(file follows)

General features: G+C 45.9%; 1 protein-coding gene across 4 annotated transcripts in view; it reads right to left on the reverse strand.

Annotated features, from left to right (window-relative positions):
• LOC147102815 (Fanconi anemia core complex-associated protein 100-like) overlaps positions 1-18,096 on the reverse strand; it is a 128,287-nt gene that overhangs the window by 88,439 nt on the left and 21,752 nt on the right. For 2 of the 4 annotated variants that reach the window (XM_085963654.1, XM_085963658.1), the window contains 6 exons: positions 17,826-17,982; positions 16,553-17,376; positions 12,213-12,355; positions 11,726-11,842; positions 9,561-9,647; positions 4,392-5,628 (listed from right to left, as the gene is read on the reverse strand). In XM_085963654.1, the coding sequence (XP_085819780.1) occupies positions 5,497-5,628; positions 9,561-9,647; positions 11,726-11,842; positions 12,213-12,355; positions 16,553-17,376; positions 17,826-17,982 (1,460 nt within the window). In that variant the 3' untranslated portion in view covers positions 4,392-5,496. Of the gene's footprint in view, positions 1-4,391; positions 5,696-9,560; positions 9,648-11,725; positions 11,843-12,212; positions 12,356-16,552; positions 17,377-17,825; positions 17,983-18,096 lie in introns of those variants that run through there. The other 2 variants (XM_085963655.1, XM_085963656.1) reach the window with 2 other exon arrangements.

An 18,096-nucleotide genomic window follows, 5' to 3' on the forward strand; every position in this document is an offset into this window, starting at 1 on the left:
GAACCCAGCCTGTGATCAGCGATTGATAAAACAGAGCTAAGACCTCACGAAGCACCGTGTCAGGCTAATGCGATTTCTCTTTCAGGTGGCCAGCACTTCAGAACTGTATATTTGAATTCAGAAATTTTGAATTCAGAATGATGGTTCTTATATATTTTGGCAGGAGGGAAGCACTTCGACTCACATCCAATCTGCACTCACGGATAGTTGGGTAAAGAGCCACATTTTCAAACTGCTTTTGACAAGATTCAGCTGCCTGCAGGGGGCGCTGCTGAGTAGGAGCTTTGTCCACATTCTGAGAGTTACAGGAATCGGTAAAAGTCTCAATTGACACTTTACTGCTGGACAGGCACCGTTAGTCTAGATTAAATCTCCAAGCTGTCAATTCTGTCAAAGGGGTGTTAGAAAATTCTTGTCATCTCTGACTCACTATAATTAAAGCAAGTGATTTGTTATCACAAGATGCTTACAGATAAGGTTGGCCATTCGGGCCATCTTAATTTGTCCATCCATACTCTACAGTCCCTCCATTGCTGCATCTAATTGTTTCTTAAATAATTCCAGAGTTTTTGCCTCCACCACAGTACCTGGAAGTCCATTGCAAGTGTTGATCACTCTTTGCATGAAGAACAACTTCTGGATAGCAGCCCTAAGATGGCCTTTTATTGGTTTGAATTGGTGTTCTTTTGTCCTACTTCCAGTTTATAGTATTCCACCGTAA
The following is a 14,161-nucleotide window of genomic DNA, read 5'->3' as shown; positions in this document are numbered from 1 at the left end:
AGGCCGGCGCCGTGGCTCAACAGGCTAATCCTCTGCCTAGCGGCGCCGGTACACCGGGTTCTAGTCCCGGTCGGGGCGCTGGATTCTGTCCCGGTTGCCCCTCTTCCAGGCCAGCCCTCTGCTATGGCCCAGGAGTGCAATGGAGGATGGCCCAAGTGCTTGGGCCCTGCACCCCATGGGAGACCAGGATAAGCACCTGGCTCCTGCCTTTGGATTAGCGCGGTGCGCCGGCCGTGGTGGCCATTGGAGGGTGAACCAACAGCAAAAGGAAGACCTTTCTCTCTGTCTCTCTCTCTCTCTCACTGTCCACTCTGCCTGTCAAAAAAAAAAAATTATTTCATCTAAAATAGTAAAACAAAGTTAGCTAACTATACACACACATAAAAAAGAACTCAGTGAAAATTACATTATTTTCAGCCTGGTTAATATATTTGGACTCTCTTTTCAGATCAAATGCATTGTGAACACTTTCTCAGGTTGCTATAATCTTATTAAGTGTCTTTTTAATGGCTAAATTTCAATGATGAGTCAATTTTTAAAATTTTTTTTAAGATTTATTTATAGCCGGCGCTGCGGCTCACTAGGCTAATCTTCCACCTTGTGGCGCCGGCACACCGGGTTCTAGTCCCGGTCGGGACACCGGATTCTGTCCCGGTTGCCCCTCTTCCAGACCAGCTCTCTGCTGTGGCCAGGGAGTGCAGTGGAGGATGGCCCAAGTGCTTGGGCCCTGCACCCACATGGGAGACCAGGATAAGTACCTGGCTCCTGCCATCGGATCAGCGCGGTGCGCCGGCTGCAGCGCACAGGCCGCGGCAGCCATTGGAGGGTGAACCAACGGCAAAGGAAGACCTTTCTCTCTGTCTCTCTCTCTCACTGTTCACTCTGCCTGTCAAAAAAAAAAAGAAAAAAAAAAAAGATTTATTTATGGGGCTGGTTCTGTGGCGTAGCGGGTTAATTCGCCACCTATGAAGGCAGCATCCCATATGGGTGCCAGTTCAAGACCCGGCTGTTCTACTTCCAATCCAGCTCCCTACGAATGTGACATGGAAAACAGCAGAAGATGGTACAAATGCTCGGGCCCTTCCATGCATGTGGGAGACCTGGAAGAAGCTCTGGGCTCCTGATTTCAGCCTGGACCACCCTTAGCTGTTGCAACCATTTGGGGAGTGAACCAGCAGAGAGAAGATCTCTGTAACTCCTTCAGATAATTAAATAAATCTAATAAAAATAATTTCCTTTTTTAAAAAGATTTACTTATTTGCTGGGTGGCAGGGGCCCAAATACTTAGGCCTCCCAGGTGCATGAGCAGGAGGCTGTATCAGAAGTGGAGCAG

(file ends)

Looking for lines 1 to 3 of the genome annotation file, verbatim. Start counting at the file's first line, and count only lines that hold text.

General features: G+C 45.9%; 1 protein-coding gene across 4 annotated transcripts in view; it reads right to left on the reverse strand.

Annotated features, from left to right (window-relative positions):
• LOC147102815 (Fanconi anemia core complex-associated protein 100-like) overlaps positions 1-18,096 on the reverse strand; it is a 128,287-nt gene that overhangs the window by 88,439 nt on the left and 21,752 nt on the right. For 2 of the 4 annotated variants that reach the window (XM_085963654.1, XM_085963658.1), the window contains 6 exons: positions 17,826-17,982; positions 16,553-17,376; positions 12,213-12,355; positions 11,726-11,842; positions 9,561-9,647; positions 4,392-5,628 (listed from right to left, as the gene is read on the reverse strand). In XM_085963654.1, the coding sequence (XP_085819780.1) occupies positions 5,497-5,628; positions 9,561-9,647; positions 11,726-11,842; positions 12,213-12,355; positions 16,553-17,376; positions 17,826-17,982 (1,460 nt within the window). In that variant the 3' untranslated portion in view covers positions 4,392-5,496. Of the gene's footprint in view, positions 1-4,391; positions 5,696-9,560; positions 9,648-11,725; positions 11,843-12,212; positions 12,356-16,552; positions 17,377-17,825; positions 17,983-18,096 lie in introns of those variants that run through there. The other 2 variants (XM_085963655.1, XM_085963656.1) reach the window with 2 other exon arrangements.